Data shows New Zealand sea level rising more quickly than forecast

The sea level is rising twice as fast as previously forecast around parts of New Zealand, according to research published Monday, putting the country's two largest cities at risk decades earlier than expected.

The research NZ SeaRise is a government-funded programme that combined work of dozens of local and international scientists for years. And the projections are called "a bit terrifying" by one expert. 

Government-backed data amassed from around the country's coastline found some areas are already sinking 3 to 4 millimeters per year, speeding up a long-expected threat. Their prognosis means authorities have much less time than expected to introduce climate adaptation plans, including relocating coastal communities.

Programme co-leader Tim Naish, a professor at Wellington's Victoria University, said while the global sea level is expected to rise about half a meter by 2100, for substantial parts of New Zealand it could be closer to a meter because the land is sinking at the same time.

It is stark news for the capital city, Wellington, which could expect 30-centimeter sea level rise by 2040 – a level that had not been expected before 2060. With that rate of rise, Wellington residents can expect once-a-century flood damage every year on average.

"We have less time to act," Naish said. "You are going to see the impacts of quite damaging sea level rise much sooner than we thought. Roads and properties will be inundated."

Data shows the southeast coastline of the more-populated North Island is the most exposed, but numerous seaside communities and towns will be hit.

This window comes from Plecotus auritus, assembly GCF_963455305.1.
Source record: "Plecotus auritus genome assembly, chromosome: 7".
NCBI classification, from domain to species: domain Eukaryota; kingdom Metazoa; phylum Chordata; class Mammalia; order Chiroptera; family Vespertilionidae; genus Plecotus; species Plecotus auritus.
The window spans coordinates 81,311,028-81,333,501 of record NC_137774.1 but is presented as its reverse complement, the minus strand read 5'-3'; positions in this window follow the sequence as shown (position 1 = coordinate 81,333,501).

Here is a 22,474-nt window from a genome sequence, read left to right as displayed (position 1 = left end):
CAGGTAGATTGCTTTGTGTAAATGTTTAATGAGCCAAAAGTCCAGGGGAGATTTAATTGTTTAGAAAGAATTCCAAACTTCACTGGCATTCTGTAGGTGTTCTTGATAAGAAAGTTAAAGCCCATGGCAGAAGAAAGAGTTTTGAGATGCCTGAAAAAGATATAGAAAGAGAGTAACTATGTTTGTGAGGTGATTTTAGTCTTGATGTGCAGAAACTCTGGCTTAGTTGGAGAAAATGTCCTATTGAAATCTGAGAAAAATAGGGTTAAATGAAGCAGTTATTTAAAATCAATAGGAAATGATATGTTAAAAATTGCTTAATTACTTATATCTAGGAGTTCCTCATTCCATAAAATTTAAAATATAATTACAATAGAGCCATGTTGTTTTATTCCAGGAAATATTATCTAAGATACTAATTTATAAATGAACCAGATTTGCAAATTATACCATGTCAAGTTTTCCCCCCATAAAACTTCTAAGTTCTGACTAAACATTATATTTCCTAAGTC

Auckland, which with 1.7 million residents is comfortably the country's largest city, is especially vulnerable. It is predicted that the sea level will rise 50 percent faster in the city's downtown waterfront and in several central-city suburbs, with wide-ranging implications for house prices and insurance rates.

The research programme has developed an online tool to let residents and authorities check forecasts for their own stretch of coast, allowing them to assess the risk of flooding and erosion. "If you're a council representative or you're a developer, or you're a decisions maker in the coastal areas of New Zealand, you need to start thinking right now what the plan is for adapting to that sea-level rise," Naish said.

Prime Minister Jacinda Ardern said adaptation planning was already underway, including budgeting for the relocation of some communities and infrastructure away from vulnerable coastlines.

Global sea level rise is caused by thermal expansion of the ocean, by melting land-based glaciers, and by the melting of the Greenland and Antarctic ice sheets.

(Cover: Aerial view of an area in Auckland. /CFP)

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Source(s): AFP

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